Cytological localization of 45S rDNA and IGS-homologous repeats in the tomato genome
In order to test our hypothesis, we performed FISH analysis with a tomato-specific IGS probe (pIGS) made from 483 bp of tomato sequence amplified from the type I subfamily IGS of 25-18S rDNA (Figure 1C). Like the tomato 45S rDNA probe and unlike the wheat 45S rDNA probe, the tomato type I IGS probe hybridized to loci on four chromosomes. FISH analysis on extended DNA fibers prepared from S. lycopersicum confirmed that there are two types of IGS organization in the tomato genome (Figure 1D). One is co-localized with the coding sequence of rRNA genes and the other is linearly stretched over a 300 kb region that lacks rRNA genes. Because FISH analysis had demonstrated that the HBa0007F24 clone is derived from the same chromosomes that hybridize to the tomato 45S rDNA probe, a probe was made from the partial 18S rDNA fragment of HBa0007F24 and tested in another FISH experiment (data not shown). This probe hybridized only to the NOR on the short arm of tomato chromosome 2. These data indicate that there is a single known canonical 45S rDNA block and three IGS homologous satellite repeats that are independent of rRNA genes in the S. lycopersicum genome.
Sequence analyses reveal that transition of rDNA is initiated in the NOR
To further characterize the IGS homologous repeat sequences in the tomato genome, we selected and sequenced the BAC clone, Sle0049A24 (28,040 bp), which has expanded IGS sequences at both ends, according to the results of a BLAST search of the BAC end sequence database (Figure 2C). The majority (85%, 23,858 bp) of the total 28,040 bp sequence of Sle0049A24 (GeneBank accession number: AC225927) is a long IGS stretch, which are 86% identical to subrepeat I. The remainder of the sequence (1,753 bp) is partial 25S rDNA and subrepeat II of IGS. The length of the repeated unit was well-conserved as 52–53 bp-long throughout the 21,607 bp of continuous subrepeat type I sequence.
LTR retrotransposons inserted in the 18S rDNAs were polymerized by uneven recombination
The retrotransposon encodes four proteins, retrotrans gag, reverstranscriptase, integrase core domain, chromatin organizing modifier, and has long terminal repeats (LTR) at both ends (Figure 3E). However, TRRT4 contains solo LTR, but does not encode the gag-pol gene, indicating that some of the sequence was lost through unequal recombination . The retrotransposon insertions vary in length, from 5,645 to 6,028 bp, and share 93.61% sequence identity with each other. The 18S rDNAs associated with the TRRTs have a similar degree of sequence identity to the canonical 18S rRNA gene (92–94% identity).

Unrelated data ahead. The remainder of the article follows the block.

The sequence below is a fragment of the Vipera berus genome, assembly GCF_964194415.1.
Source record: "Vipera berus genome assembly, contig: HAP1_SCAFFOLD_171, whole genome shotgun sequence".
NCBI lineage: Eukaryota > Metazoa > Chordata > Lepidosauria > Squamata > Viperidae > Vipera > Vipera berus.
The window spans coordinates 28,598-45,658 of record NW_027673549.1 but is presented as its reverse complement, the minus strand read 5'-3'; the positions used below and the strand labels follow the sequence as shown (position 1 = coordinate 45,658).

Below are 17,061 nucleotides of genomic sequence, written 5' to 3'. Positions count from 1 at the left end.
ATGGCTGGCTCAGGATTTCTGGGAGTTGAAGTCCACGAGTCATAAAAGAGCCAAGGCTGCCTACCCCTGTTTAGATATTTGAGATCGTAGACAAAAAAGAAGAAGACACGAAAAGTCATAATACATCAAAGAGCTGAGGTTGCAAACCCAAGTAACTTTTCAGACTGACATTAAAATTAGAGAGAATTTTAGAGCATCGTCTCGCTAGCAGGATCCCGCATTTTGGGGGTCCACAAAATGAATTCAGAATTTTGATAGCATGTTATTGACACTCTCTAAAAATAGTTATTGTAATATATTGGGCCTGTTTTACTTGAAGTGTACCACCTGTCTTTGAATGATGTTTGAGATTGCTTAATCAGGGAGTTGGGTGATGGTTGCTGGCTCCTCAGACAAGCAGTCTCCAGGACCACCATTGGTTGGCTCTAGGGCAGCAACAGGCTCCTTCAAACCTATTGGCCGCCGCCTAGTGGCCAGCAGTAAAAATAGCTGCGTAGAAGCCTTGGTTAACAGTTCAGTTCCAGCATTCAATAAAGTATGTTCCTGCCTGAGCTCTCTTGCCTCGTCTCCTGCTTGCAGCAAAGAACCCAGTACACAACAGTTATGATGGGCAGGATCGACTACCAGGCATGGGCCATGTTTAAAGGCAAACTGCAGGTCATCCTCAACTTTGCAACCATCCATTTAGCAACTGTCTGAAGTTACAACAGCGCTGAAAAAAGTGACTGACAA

Because all of the retrotransposons were found at the same position, 781 bp of the 18S rDNA, with the same flanking sequences, we examined whether the TRRT transposed site-specific manner. Using the retrotransposon sequence as a query to search GeneBank (BLASTN), we identified two tomato BAC clones, C02HBa0155E05 and C06HBa0169D11, which have the same retrotransposon, but are not associated with rDNA. The flanking sequences of these retrotransposons were different from those of HBa0007F24. FISH analysis also demonstrated that the retrotransposon sequence is present on other chromosomes as various sizes of blocks supporting that the retrotransposon was not integrated in a site-specific manner (Figure 3A).
Duplication of the IGS between 25-18S rDNA sequences into the middle of 25S rRNA
The size and the number of deletion of each unit of 25S rDNA demonstrated that the deletions were accumulated (Fig 5A). For example, all units (II, III, IV, V, and VII) of 25S rDNAs in the BAC clone have a deletion of 81–82 bp at the same position 2,986–3,066 bp and the deletion frequency varies from 2 to 5. Unit IV has a single 82 bp deletion, while unit III has four such deletions. Following the number of deletions in each unit, the order of recombination can be deduced as: IV → V → III. These results indicate that 25S rDNAs harboring IGS were mainly multiplied by unequal recombination from a single variant rather than individual IGSs being recombined in parallel in their respective 25S rDNA sequences.
The duplicated IGS-like sequences in the 25S rDNA commonly contain conserved sub-family repeat sequences, namely type I subrepeat, AT rich regions, and type II subrepeat (Figure 5B). The length of IGS-like sequences inserted into 25S rDNAs varies from 1,476 bp to 2,074 bp and primarily depends on the length of the type II subrepeat, but not type I subrepeat. These data indicate that type I and type II subrepeats have been differentially regulated during molecular evolution.
Differential amplification between subfamily repeats in the rDNA intergenic spacer
To figure out the molecular mechanisms of the repeat proliferation, we performed phylogenetic analysis of 129 repeat monomers that were identified in expanded IGS in the unit IV of HBa0007F24 sequence (Figure 6C). By analyzing the most related monomers revealed by the Neighbor-Joining tree obtained (see Additional file 2), we identified 25 pairs of monomers that are arranged in four duplicated clusters of monomers. The data obtained demonstrated that segmental duplication was occurred among the amplified type I subrepeat.
Distribution of IGS-homologous repeats among closely-related tomato species
FISH analysis and the sequences of three BAC clones described in this study provide a good explanation on the origin and developmental procedures involved in the evolution of IGS-homologous satellite repeats because they contain both the original form and early stages of the variants in a genome. They also allow us to compare transitional sequences that make it possible to compare with previously proposed models.